Position 13.20

1. Rollout1 24/18 13/11 eq: -0.281
Player:
Opponent:
43.91% (G:7.68% B:0.35%)
56.09% (G:13.56% B:0.64%)
Conf: ± 0.020 (-0.301…-0.261)
Duration: 1 hour 06 minutes
2. Rollout1 24/22 13/7 eq: -0.306 (-0.026)
Player:
Opponent:
42.86% (G:6.83% B:0.28%)
57.14% (G:12.20% B:0.45%)
Conf: ± 0.018 (-0.324…-0.288)
Duration: 58 minutes 32 seconds
3. Rollout1 24/22 24/18 eq: -0.317 (-0.036)
Player:
Opponent:
42.83% (G:7.07% B:0.32%)
57.17% (G:13.23% B:0.51%)
Conf: ± 0.021 (-0.338…-0.296)
Duration: 1 hour 00 minute
4. Rollout1 13/11 13/7 eq: -0.411 (-0.130)
Player:
Opponent:
40.29% (G:7.82% B:0.36%)
59.71% (G:14.03% B:0.68%)
Conf: ± 0.019 (-0.430…-0.392)
Duration: 59 minutes 14 seconds
 
1 1296 Games rolled with Variance Reduction.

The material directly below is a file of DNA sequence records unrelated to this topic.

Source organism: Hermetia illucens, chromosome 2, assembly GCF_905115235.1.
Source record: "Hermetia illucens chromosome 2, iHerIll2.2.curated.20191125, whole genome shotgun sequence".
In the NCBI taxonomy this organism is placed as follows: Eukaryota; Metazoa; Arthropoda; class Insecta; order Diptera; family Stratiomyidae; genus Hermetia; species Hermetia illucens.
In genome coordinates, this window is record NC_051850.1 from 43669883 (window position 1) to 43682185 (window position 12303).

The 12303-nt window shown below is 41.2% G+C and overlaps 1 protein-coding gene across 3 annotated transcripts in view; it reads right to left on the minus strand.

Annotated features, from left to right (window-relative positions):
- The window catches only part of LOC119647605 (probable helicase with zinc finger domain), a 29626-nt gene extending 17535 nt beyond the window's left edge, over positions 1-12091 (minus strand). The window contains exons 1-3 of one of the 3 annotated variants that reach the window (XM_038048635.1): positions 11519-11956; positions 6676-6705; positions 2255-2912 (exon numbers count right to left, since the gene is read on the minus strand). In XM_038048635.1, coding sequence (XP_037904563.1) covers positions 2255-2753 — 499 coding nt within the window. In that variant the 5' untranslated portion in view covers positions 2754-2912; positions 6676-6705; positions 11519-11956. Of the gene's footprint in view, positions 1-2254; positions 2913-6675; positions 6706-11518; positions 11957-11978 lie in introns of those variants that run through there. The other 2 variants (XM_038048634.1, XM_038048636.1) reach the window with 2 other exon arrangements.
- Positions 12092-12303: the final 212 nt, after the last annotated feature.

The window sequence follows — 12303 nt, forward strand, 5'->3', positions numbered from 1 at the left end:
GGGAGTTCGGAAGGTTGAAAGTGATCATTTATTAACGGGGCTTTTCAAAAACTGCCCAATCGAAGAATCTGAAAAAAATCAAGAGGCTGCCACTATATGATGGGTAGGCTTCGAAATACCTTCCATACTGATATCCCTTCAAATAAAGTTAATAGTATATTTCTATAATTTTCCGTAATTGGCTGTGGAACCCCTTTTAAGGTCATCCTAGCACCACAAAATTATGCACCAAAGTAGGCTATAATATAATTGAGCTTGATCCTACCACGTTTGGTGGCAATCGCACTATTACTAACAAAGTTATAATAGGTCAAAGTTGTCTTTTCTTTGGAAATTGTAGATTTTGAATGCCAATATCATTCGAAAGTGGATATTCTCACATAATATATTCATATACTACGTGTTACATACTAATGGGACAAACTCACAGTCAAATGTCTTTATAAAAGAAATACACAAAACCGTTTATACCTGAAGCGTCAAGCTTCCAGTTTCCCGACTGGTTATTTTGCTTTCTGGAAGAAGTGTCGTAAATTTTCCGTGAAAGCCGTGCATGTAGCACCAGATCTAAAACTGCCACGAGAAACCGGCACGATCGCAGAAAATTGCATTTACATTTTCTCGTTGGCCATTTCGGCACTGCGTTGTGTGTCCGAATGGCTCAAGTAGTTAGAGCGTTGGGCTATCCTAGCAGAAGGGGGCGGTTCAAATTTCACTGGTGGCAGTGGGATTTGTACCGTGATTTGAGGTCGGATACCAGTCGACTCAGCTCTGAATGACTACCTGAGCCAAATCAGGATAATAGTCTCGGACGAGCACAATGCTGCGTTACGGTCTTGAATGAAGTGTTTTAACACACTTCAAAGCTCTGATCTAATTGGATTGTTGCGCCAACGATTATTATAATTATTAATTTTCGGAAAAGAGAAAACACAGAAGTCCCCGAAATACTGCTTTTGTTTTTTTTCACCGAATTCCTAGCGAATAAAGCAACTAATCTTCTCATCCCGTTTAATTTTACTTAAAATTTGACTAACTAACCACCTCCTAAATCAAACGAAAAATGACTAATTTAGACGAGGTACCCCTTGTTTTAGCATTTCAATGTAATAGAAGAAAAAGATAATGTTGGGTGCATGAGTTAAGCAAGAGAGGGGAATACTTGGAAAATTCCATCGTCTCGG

Dice Seed: Random
Moves and cube decisions: 3 ply

eXtreme Gammon Version: 1.13

Position 13.25B

1. Rollout1 20/16 10/4 eq: +1.421
Player:
Opponent:
88.52% (G:60.19% B:1.39%)
11.48% (G:2.48% B:0.23%)
Conf: ± 0.009 (+1.412…+1.430)
Duration: 7 minutes 36 seconds
2. Rollout1 20/14 10/6 eq: +1.408 (-0.013)
Player:
Opponent:
88.36% (G:59.80% B:1.37%)
11.64% (G:2.46% B:0.23%)
Conf: ± 0.008 (+1.400…+1.416)
Duration: 6 minutes 46 seconds
3. Rollout1 10/4 9/5 eq: +1.405 (-0.017)
Player:
Opponent:
87.65% (G:57.48% B:1.24%)
12.35% (G:1.98% B:0.11%)
Conf: ± 0.008 (+1.397…+1.413)
Duration: 5 minutes 19 seconds
4. Rollout1 20/14 9/5 eq: +1.404 (-0.018)
Player:
Opponent:
88.21% (G:59.58% B:1.37%)
11.79% (G:2.55% B:0.23%)
Conf: ± 0.008 (+1.396…+1.412)
Duration: 4 minutes 19 seconds